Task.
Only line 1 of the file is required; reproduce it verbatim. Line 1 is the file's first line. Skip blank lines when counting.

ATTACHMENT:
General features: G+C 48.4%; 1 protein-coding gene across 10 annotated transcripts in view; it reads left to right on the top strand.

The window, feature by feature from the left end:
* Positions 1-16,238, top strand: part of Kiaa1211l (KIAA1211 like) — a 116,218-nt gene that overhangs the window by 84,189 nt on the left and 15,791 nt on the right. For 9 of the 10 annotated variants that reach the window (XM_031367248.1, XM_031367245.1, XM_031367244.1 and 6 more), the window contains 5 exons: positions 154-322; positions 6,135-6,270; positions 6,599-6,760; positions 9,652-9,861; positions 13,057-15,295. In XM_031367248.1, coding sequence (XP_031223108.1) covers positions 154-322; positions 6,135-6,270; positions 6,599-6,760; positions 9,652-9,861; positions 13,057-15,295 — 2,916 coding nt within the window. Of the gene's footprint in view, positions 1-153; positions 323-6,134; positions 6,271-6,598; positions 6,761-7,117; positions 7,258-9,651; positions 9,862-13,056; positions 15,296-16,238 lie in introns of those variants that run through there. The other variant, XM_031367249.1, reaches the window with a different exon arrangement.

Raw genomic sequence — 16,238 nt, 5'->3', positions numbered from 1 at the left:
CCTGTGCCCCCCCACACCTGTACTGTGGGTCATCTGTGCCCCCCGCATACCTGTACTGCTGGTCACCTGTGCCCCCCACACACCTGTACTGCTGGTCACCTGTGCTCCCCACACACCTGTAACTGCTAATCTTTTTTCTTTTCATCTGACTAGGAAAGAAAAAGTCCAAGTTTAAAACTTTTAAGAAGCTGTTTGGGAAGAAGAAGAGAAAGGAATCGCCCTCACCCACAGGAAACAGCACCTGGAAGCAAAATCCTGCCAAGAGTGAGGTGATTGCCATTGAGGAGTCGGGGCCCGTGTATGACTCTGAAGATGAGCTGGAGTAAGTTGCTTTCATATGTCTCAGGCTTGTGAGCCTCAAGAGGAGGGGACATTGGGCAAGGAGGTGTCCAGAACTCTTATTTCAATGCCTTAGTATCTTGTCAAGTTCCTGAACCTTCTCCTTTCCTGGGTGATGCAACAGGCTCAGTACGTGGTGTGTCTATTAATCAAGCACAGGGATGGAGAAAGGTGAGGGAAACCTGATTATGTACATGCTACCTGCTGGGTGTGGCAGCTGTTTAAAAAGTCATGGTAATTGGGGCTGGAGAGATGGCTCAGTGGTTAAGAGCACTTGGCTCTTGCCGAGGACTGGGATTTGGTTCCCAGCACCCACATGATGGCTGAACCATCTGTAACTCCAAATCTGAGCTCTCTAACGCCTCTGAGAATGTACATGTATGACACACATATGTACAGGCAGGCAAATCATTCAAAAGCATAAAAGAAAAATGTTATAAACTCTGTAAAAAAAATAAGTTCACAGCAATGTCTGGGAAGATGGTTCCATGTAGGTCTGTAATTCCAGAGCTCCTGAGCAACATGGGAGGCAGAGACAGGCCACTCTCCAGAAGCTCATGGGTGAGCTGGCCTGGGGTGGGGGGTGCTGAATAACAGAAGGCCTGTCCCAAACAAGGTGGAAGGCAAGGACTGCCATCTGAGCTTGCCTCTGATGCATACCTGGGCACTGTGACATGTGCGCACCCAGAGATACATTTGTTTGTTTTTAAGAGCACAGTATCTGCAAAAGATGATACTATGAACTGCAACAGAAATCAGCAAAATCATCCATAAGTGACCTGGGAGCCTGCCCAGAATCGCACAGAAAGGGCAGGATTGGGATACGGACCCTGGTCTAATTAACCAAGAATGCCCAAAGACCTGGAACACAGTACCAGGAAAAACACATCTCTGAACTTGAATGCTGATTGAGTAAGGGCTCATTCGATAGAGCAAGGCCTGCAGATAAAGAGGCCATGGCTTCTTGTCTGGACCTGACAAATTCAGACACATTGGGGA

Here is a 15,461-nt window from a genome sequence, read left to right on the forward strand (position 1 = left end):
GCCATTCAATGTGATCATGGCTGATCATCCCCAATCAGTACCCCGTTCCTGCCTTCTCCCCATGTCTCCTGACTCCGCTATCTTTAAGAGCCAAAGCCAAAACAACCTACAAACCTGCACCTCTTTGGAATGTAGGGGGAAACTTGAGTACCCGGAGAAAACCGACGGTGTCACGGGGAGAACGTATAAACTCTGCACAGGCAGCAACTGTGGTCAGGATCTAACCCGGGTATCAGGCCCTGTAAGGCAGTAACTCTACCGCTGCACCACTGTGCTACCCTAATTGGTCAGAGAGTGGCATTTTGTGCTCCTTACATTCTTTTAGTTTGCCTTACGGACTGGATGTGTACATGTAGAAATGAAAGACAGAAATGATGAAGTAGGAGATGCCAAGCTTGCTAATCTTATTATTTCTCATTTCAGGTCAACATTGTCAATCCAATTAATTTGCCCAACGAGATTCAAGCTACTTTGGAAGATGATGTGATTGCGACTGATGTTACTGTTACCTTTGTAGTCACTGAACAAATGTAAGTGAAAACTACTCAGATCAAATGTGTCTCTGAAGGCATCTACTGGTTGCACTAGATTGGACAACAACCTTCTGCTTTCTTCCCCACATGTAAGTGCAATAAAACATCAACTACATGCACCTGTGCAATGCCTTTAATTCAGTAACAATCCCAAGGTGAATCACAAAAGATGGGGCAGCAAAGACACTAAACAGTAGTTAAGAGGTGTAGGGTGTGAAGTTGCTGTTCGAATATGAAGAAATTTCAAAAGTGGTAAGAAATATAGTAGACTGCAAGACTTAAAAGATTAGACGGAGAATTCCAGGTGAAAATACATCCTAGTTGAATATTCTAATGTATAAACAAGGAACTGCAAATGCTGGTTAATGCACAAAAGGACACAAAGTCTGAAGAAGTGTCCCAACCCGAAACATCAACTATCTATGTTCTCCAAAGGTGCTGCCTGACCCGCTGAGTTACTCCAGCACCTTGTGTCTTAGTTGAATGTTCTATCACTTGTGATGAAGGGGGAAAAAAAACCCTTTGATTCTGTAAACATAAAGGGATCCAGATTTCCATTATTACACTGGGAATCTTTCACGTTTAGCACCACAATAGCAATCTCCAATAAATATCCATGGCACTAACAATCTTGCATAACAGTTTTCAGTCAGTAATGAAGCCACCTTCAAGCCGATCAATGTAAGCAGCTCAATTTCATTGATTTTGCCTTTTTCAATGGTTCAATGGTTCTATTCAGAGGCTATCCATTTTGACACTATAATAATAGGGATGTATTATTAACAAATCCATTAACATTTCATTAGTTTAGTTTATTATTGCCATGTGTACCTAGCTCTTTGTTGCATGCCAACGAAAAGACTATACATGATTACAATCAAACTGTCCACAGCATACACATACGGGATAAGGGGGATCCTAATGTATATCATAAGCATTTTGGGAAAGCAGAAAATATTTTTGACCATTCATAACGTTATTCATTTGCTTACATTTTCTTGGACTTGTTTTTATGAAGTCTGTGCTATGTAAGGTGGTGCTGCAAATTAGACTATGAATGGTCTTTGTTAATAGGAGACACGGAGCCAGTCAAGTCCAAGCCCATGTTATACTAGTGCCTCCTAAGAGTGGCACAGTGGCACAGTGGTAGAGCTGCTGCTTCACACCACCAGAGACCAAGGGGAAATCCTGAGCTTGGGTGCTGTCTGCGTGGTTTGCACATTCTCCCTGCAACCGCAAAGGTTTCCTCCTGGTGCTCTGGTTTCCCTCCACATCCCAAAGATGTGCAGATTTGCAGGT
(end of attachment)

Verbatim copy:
General features: G+C 48.4%; 1 protein-coding gene across 10 annotated transcripts in view; it reads left to right on the top strand.